I mean, you've worked with some pretty recognizable logos, Kraft foods, Miramont Corporation, Owens Illinois. Can you share a little bit about what some of the learnings you've had, the life learnings, the mentors you've had, that you're continuing to bring forward into your life today as the president of MorrieCONNECT, and how you do your work and your philosophy that you are continuing to put out there. So, what are some of those lessons?

Morrie:               Well, I think the primary lesson is one that I got from a good friend of mine just recently, when I started MorrieCONNECT, we had a chance to have breakfast, and he asked me what filters I'm using when I'm trying to meet new people that should become part of MorrieCONNECT, and also to get introductions to people. And the word he used was "Heart". And it was a word I had never thought about when I was involved with other companies doing the work that I was doing with them, and I took a look at the people that I'd helped the most, and the people that have been most successful in helping me, and it's amazing that word, "Heart", though I never thought of it as something substantial in terms of making it a point with the people I met, I realize now as I look back on the years that I've been doing this, how many wonderful people I've met who truly have "Heart".

                             One of the most incredible things about this system is you never have to make a cold call, you never have to ask somebody for anything. People always wanna give you something back. And when I meet with people, one of the primary questions they will say to me is, "Morrie, how can I help you?" That's a wonderful thing to have happen, and when you think of how many business people you've met over the years, there's very few times when people will say, "How can I help you?" But when you're paying it forward, making introductions that help people grow their business, they always say, "How can I help you?"

Howard:             That's wonderful. And I think in some ways, as we come to the close of this podcast, we have this feature that we ask all of our guests, and we call it "Insight2Go". It's an opportunity for our guests to share any insight, could be a book, an idea, a quote, success. I'm wondering is this perspective around "Heart", is that an insight that you would wanna share with our audience? In fact, you've just shared it, but if that or is there anything else that you'd like to elaborate on, what's that insight that you want to leave our audience with?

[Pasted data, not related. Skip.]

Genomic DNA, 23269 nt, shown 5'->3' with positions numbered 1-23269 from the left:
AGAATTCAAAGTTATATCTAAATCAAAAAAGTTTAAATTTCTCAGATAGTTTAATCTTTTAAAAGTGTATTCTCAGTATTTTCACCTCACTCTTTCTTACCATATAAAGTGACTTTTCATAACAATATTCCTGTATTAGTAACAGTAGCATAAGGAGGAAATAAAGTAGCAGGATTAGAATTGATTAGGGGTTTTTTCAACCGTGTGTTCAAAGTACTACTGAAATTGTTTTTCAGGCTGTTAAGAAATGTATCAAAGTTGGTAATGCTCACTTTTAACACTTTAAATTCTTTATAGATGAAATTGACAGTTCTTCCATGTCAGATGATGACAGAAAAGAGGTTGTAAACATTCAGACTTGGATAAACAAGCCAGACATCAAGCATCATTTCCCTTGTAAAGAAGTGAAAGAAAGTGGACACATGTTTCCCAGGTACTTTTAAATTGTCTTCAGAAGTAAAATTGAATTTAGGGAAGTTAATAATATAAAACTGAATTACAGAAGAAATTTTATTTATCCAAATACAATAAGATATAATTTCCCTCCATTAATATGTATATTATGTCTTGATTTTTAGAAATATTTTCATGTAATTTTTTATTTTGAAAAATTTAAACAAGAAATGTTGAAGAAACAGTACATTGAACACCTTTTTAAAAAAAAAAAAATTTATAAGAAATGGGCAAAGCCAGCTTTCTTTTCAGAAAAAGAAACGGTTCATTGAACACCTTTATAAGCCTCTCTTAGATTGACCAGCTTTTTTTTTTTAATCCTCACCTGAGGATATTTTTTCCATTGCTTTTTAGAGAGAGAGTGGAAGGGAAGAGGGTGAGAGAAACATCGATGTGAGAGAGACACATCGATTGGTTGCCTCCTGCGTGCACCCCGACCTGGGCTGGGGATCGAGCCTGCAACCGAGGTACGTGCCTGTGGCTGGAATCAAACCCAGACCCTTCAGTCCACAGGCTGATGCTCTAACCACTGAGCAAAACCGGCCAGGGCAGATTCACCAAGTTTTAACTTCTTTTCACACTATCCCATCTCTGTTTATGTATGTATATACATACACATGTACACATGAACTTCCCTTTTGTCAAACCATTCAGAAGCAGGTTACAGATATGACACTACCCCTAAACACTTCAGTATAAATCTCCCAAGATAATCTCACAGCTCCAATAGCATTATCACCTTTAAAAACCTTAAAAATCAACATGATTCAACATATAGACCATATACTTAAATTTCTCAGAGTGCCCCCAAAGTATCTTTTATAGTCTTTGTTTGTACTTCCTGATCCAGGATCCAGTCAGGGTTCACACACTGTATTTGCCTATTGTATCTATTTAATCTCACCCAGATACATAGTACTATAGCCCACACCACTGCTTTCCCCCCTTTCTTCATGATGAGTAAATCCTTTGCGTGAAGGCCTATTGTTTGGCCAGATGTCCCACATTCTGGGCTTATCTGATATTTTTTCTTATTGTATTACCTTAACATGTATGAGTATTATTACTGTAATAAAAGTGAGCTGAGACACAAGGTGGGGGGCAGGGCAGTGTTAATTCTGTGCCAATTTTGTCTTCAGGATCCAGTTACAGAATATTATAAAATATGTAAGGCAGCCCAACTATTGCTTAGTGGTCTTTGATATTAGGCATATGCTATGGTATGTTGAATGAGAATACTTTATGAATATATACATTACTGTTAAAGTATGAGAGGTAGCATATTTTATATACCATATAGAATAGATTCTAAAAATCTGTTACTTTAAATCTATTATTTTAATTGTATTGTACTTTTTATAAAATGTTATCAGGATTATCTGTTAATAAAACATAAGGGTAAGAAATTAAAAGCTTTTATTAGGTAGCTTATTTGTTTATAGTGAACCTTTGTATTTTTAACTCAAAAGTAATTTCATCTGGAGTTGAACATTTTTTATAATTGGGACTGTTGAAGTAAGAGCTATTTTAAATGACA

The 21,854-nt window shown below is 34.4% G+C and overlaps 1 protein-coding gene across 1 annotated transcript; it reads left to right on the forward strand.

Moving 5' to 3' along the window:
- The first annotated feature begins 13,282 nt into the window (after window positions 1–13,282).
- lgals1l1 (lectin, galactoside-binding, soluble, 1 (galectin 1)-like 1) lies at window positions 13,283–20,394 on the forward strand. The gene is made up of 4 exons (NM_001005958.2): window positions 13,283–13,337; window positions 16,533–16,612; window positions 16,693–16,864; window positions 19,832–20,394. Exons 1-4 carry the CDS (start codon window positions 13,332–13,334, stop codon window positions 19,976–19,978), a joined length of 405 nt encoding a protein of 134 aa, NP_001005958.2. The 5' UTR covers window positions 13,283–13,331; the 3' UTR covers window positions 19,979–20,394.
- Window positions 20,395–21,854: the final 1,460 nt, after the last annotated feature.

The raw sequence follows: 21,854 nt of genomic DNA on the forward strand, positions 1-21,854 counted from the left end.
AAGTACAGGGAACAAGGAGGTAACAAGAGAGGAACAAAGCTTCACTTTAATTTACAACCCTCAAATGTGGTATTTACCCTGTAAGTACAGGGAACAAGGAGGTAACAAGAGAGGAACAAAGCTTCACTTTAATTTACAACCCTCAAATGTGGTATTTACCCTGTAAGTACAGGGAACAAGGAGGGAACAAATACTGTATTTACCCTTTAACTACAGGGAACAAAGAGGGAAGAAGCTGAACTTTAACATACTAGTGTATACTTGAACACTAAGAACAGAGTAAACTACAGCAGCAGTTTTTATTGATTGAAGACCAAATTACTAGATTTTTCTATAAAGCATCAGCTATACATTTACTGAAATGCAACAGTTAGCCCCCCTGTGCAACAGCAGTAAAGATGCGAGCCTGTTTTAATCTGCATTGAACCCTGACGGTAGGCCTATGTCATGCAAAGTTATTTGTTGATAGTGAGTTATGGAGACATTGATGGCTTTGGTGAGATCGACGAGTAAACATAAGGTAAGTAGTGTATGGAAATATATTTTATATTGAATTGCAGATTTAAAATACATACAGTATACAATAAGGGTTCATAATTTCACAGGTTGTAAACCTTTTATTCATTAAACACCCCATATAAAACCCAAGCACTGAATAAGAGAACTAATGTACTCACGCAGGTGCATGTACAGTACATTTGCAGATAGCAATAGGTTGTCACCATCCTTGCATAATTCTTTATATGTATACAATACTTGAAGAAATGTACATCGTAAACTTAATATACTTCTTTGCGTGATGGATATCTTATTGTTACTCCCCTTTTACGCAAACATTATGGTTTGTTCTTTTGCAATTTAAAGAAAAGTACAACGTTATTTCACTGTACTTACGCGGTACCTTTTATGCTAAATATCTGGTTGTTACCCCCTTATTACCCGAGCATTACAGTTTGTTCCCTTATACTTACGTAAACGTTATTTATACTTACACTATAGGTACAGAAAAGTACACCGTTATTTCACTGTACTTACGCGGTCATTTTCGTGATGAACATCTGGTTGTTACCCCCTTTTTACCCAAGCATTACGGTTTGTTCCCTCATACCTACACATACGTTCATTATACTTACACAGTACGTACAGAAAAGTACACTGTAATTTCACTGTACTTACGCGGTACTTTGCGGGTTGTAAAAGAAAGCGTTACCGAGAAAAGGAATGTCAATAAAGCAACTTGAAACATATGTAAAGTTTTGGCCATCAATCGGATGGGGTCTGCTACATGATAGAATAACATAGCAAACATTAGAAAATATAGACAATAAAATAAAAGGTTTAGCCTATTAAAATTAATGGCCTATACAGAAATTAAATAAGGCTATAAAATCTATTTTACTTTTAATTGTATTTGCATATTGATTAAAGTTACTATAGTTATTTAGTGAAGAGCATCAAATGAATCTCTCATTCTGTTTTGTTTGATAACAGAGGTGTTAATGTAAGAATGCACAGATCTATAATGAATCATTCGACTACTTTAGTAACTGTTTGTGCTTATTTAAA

Morrie:               Howard, I'd like everybody to think when they walk into a meeting, when they're meeting somebody for the first time, to ask two important questions. How can I help you grow your business? Who might I know that you would like to meet? If you ask those two questions, you're dealing with what most people go to sleep with every night, and wake up every morning if they're presidents and owners of companies, and the reaction you get back makes you immediately a partner and not a salesperson. If I leave this conversation, and this opportunity to have this podcast with you, with anything, it's to please tell you that being a partner gives you so much more opportunity than being a salesperson. Think about the person across the desk, and ask him those two questions.

How can I help you grow your business?

Who can I introduce you to that I know, that you would like to meet?

Howard:             That is wonderful, and I definitely take that to heart. And for sometimes I think it's a hard lesson. I often see, for example on LinkedIn, individuals are selling, here's all the things I do. And the conversation is all focused on them versus how can they help another individual grow their business, or who can I introduce you to that can help you? So, those are wonderful insights and I thank you for offering those. Morrie, in the time we have left, I wanna make sure that our audience can learn more about you and your work. Let's start with MorrieCONNECT. What's the URL so people can find you, and also if you can share the best way to reach out if it's email or via phone.

Morrie:               So, I think the best way to reach me is at my website, which is www.morrieconnect.com. That will give you contact information and allow you to reach out to me over that website, and of course I'll immediately react by getting back to you.

Howard:             That's excellent. Morrie, I want to thank you so much for taking time out of your day, a day that I know is full of networking appointments, people that you're going to meet, and I do wanna thank you for spending that time with me, and with our audience, and we certainly look forward to learning more about you, and your work, and your successes. We especially wanna hear about how the book turned out when it gets launched. As I recall from authoring a book, it's kind of like having a baby. It can be painful, but when it's delivered, it's a wonderful feeling. So, we look forward to hearing about that. So Morrie, thank you again for being a guest here on The SuccessInsight Podcast, and anything else you'd like to share before we sign off?

Morrie:               I'd just like you to know personally Howard, that you're one of the people I know who has heart.

Howard:             Well, I truly appreciate that. I truly do. Well folks, there you have it. We've been chatting with Morrie Elstein, president of MorrieCONNECT. Definitely, when you get a chance, go visit him at his website, morrieconnect.com. And on the website there's the ability to send him a message and get to know him, and be prepared to sit in front and have a cup of coffee or a cup of tea, and have a great conversation, especially if you're here in the Chicago area. 

So folks, that's it for SuccessInSight, for Randy Ford, my co-host. This is Howard Fox, this is The SuccessInsight Podcast. We look forward to having you join us in listening to our next podcast. If you liked this episode, please add your comments, please follow the podcast, successinsightpodcast.com. Wherever you are, whatever you're doing, go out there and have a phenomenal day.


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Morrie Elstien is the Founder of MorrieCONNECT. Simply put, Morrie is a connector.  He assists business leaders and professionals through introductions, in meeting one another for the purpose of their discovering opportunities that will support and advance their businesses. Morrie invites you to visit him at https://morrieconnect.com